• Example 6: I hate when a FAT chick can’t cook.... Umm ok b**** you just fat for no reason at all [Twitter]

In each of the above comments, the tone is cruel, judgmental and negative. In example 4, the post moves into bullying and aggression directly. None of these comments is acceptable on any level, yet social media environments find themselves full of derogatory posts just like these.

But these are not the only comments found on social media. There are also those that are self-deprecating and self-inflicted:

• Example 7: I just ate McDonalds. full as hell! coca cola, 2 cheeseburgers and of course medium fries…what a fat a** i m! [Facebook]

• Example 8: I’m Not Fat! My Stomach Is Just 3D. [Twitter]

In both of these, the poster attacks him or herself with the harmful comments about fat. As upsetting as the first six examples are, the fact that people attack themselves shows just how dangerous negative speak and thought about fat is.

Despite these examples, Chou and her team did find something positive in their research. Some of the posts focused not on the derogatory or misogynistic nature of the above, but on the informational and supportive content.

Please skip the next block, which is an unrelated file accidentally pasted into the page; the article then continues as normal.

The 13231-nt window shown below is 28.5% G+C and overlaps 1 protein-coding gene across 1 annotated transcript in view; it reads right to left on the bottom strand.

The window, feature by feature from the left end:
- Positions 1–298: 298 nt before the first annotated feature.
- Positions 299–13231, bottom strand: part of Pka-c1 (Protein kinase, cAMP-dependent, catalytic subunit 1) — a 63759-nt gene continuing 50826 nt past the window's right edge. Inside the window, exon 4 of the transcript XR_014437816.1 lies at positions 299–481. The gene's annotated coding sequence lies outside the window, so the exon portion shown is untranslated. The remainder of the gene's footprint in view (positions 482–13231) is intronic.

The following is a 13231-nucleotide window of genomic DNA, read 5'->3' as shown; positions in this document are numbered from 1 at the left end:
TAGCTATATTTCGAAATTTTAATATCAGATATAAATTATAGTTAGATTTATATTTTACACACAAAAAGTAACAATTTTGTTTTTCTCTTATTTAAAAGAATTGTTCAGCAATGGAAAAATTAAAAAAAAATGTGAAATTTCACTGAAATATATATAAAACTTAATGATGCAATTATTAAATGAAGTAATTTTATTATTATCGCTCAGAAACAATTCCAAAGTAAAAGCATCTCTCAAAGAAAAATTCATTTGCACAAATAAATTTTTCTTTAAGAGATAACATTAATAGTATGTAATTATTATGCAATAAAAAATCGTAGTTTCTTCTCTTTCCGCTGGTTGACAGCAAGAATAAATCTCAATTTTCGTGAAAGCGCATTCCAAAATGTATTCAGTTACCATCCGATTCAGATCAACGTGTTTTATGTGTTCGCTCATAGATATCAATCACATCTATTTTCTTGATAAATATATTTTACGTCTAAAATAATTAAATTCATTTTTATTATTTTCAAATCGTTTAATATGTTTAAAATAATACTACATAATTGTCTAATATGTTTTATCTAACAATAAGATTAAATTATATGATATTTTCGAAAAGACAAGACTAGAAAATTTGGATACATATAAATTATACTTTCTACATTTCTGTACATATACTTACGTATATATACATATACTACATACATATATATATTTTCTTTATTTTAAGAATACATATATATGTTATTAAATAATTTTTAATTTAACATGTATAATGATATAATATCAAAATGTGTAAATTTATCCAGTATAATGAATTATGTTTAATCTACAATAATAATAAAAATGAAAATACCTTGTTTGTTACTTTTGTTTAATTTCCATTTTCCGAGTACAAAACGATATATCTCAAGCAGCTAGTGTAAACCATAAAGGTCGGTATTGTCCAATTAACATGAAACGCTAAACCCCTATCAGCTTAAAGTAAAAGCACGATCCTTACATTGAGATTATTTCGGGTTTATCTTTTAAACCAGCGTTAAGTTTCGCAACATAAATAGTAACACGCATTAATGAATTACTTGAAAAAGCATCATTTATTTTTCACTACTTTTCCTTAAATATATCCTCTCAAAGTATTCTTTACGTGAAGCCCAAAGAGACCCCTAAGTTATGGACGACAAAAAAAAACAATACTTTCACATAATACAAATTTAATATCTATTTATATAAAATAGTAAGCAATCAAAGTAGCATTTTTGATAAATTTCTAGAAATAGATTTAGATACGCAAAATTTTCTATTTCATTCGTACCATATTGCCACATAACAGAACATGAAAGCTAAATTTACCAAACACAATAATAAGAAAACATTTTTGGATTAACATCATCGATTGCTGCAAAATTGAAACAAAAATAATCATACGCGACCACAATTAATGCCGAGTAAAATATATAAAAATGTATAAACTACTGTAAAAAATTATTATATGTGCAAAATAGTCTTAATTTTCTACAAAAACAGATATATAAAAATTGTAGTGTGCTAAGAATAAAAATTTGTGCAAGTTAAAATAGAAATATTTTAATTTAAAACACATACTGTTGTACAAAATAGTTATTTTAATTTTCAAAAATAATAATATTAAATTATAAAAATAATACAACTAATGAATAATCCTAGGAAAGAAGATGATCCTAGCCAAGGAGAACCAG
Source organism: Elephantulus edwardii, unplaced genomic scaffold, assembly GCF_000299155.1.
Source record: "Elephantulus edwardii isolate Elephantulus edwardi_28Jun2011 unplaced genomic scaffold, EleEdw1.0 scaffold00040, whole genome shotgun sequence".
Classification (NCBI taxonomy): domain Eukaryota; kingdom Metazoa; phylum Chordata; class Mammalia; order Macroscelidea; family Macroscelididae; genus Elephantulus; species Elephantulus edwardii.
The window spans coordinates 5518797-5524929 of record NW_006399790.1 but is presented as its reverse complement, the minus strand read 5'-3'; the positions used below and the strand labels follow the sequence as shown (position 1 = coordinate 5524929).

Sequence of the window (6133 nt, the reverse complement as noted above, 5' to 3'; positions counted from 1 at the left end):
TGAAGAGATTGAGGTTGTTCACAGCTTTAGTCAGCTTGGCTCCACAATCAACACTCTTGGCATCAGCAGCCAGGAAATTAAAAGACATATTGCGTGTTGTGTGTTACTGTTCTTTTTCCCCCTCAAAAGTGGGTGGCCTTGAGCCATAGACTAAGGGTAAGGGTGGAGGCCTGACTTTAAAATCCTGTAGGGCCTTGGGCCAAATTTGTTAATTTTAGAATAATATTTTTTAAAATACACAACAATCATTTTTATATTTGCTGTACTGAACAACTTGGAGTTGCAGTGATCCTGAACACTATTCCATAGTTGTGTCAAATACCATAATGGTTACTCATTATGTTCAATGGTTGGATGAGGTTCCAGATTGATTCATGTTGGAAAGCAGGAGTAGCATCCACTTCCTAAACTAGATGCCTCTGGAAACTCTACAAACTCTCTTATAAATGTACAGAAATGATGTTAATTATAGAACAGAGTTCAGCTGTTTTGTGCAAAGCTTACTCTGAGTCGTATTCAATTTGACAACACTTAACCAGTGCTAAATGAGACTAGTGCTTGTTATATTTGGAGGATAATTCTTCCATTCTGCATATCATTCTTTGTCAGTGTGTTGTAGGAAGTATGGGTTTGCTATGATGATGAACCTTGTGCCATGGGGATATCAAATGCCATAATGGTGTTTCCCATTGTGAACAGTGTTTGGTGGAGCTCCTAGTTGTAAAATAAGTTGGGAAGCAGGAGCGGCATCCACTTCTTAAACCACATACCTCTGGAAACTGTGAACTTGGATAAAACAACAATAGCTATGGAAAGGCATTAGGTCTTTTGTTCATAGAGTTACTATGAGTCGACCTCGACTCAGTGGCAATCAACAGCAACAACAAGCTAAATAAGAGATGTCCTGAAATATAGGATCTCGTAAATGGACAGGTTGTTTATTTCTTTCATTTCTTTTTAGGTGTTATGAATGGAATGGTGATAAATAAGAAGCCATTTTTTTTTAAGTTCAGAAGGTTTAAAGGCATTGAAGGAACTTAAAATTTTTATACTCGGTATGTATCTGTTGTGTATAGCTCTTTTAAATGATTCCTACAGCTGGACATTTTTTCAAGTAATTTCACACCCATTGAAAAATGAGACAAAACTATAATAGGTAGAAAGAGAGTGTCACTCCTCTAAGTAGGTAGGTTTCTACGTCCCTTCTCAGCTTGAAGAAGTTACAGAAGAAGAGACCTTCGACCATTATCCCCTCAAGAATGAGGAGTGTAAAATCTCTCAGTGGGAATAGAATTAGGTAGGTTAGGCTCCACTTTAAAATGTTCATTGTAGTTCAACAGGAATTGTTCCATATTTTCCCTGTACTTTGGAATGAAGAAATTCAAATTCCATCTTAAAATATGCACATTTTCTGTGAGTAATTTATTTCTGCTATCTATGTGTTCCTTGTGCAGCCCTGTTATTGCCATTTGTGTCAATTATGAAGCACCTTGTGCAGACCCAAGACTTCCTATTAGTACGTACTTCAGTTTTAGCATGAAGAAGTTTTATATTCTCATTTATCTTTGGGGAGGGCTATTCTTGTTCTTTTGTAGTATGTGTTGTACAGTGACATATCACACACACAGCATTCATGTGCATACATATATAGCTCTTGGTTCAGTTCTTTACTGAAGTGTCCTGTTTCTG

• Example 9: Two thirds of the country are overweight or obese and 30,0000 people will die this year from the complications of obesity,…. The main causes of obesity are increased consumption of high calorie foods, lack of exercise, genetics, medical treatments and psychological problems. [Blog]

• Example 10: Very important #infographic on portion sizes and the #obesity epidemic [URL included] #health #diet #food [Twitter]

• Example 11: Should Happy Meals be blamed for rising obesity among US children? http:… [Twitter]

• Example 12: I started dieting a week before Christmas and have dropped 21 lb. went shopping yesterday to buy all my healthy goodies and end up spending $250 dollars. I understand why there are overweight people, because everything that is good and healthy for you is so damn expensive. [Facebook]

These posts provide good information and thoughtful ideas about the issues surrounding obesity. They provide helpful links instead of demoralizing insults. To further show that not all comments were painful, Chou’s team also found some that countered weight-based stereotypes as well as provided personal weight management experiences: